Evidence for the prosecution

After the opening address, the prosecutor should then call witnesses for the prosecution and adduce whatever evidence is admissible to prove that the accused is guilty of the crime charged, or any other crime of which he may be convicted on that charge.

Except where provision is made to the contrary in a statute, witnesses must give their evidence orally in open court.  They must give their evidence on oath, unless they are allowed to make an affirmation or they are too young or ignorant to understand the nature of an oath or affirmation or to recognise its religious obligation.

The prosecutor has a discretion as to the order in which he calls witnesses and leads evidence, but Reid Rowland (Criminal Procedure in Zimbabwe p. 16–29) suggests the following:

  • Where there are several counts, the witnesses should be called, as far as possible, in the order in which the counts are set out in the charge.
  • Exhibits should be put in as soon as possible.Where there are several counts, the exhibits should be put in following the order of the counts to which they relate.
  • When there are several counts and numerous witnesses, the court should be told which count or counts each witness is giving evidence on.

A document that is admitted in evidence should be read out by the witness who is producing it (where it is susceptible of being read;  if it is a document such as a receipt or an account which cannot be read out easily, its nature and salient features should be explained by the witness).  If it is admissible on its mere production, then the prosecutor should read it out, unless the accused or his legal practitioner has consented to dispense with having it read out.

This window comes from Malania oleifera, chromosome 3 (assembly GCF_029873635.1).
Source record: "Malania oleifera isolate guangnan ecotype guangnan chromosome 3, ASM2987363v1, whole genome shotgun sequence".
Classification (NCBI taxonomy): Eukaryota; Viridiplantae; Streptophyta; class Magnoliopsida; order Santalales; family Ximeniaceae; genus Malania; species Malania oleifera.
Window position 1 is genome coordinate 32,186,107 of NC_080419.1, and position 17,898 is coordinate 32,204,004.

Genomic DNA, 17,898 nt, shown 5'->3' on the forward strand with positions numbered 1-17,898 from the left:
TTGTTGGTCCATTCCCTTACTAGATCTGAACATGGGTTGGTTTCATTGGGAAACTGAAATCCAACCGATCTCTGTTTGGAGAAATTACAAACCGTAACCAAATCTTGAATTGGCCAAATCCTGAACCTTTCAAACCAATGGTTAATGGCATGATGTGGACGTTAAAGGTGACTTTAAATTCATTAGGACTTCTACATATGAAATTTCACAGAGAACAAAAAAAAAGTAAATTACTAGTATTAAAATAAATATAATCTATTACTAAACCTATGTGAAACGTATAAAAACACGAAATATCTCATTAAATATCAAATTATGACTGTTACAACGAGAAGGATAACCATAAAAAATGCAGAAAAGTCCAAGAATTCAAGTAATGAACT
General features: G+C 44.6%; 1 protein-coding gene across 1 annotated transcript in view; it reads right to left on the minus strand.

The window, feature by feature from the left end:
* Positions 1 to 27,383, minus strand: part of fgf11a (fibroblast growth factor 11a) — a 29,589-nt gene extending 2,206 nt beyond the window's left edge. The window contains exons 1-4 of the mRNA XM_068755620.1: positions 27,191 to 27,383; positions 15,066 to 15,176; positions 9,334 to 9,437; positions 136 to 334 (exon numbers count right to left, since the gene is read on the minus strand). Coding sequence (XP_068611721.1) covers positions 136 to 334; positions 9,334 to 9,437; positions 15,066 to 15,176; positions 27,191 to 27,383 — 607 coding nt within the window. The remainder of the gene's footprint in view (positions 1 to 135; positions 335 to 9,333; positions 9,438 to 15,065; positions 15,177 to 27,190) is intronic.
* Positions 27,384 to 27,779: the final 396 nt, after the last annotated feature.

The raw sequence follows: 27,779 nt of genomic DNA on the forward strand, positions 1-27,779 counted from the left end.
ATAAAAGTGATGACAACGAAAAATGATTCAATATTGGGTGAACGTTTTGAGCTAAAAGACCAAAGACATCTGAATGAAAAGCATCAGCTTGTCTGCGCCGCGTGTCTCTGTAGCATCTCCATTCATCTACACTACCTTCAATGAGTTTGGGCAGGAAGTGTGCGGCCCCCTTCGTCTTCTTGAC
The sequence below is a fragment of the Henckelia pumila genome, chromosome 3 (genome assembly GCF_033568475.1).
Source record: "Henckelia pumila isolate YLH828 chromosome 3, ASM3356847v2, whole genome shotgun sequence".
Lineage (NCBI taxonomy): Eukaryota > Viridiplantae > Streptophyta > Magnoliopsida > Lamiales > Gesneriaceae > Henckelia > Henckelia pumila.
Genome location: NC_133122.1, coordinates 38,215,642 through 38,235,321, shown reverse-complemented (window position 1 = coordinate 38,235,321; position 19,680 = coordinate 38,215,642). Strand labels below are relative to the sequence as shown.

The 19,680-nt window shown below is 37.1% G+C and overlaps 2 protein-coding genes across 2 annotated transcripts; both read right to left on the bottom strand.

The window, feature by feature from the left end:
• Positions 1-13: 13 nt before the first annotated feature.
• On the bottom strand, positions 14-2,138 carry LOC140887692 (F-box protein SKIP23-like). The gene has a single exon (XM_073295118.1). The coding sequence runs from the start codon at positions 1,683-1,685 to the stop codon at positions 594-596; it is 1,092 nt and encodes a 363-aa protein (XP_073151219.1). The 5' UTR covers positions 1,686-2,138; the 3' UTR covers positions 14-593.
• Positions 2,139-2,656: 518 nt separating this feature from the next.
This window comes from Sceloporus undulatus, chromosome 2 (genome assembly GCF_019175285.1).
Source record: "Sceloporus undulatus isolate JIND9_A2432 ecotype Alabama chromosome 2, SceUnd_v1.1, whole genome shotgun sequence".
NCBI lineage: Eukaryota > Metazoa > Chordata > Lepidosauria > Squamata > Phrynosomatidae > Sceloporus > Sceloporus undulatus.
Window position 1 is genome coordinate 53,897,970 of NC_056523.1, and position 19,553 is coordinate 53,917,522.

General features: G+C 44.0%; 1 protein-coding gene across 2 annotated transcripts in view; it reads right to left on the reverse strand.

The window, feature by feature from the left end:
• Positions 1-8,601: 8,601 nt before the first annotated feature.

When examining a State witness, the prosecutor should not put leading questions (i.e. questions which suggest the answer the prosecutor is seeking), at least not in regard to matters which are or may be in dispute.  Leading questions may be asked to elicit introductory or undisputed matters, such as the witness’s name and address.

The prosecutor’s duty to disclose discrepancies between the evidence given by State witnesses and their statements to the police has been dealt with above, under the heading “Prosecution of the Case — Duties of Prosecutors”.

Once a witness is giving evidence it is grossly improper for the prosecutor to interview the witness privately (e.g. during an adjournment), without informing the court before doing so and explaining why the interview is necessary.

Cross-examination and re-examination of State witnesses

After each State witness has been examined by the prosecutor, the accused or his legal practitioner is entitled to cross-examine the witness.  The purpose of cross-examination is to elicit evidence which supports the cross-examiner’s case and, secondly, to cast doubt on the evidence given for the opposing party.  Accordingly, the accused or his representative should put to each State witness as much of the defence case as concerns that witness and inform the witness of other witnesses who will contradict him.  The witness should be given a fair opportunity to explain the contradictions put to him.  It is improper to let a witness’s statement go unchallenged in cross-examination and then argue later that the witness should not be believed.

Unrepresented accused persons often do not understand the purposes of cross-examination and are unskilled in its techniques.  The judicial officer has a duty, therefore, to assist such an accused who shows an insufficient understanding of his right to cross-examine and of the consequences of a failure to exercise that right , and should put pertinent questions to the witness.  A judicial officer must always grant the accused or his representative sufficient opportunity to cross-examine fully.

After a State witness has been cross-examined, the prosecutor is entitled to re-examine the witness, to enable the witness to explain his answers to questions put to him in cross-examination.  Hence questions in re-examination must be confined to matters arising from cross-examination.

Close of State case

After all the evidence for the State has been led, the prosecutor must close his case.  The judicial officer cannot close it if the prosecutor is unwilling to do so.  But if the prosecutor refuses to do so after the court has rejected an application for postponement, and declines to lead any further evidence, then the court may proceed as if the prosecutor had indeed closed the State case.

Discharge of accused at close of State case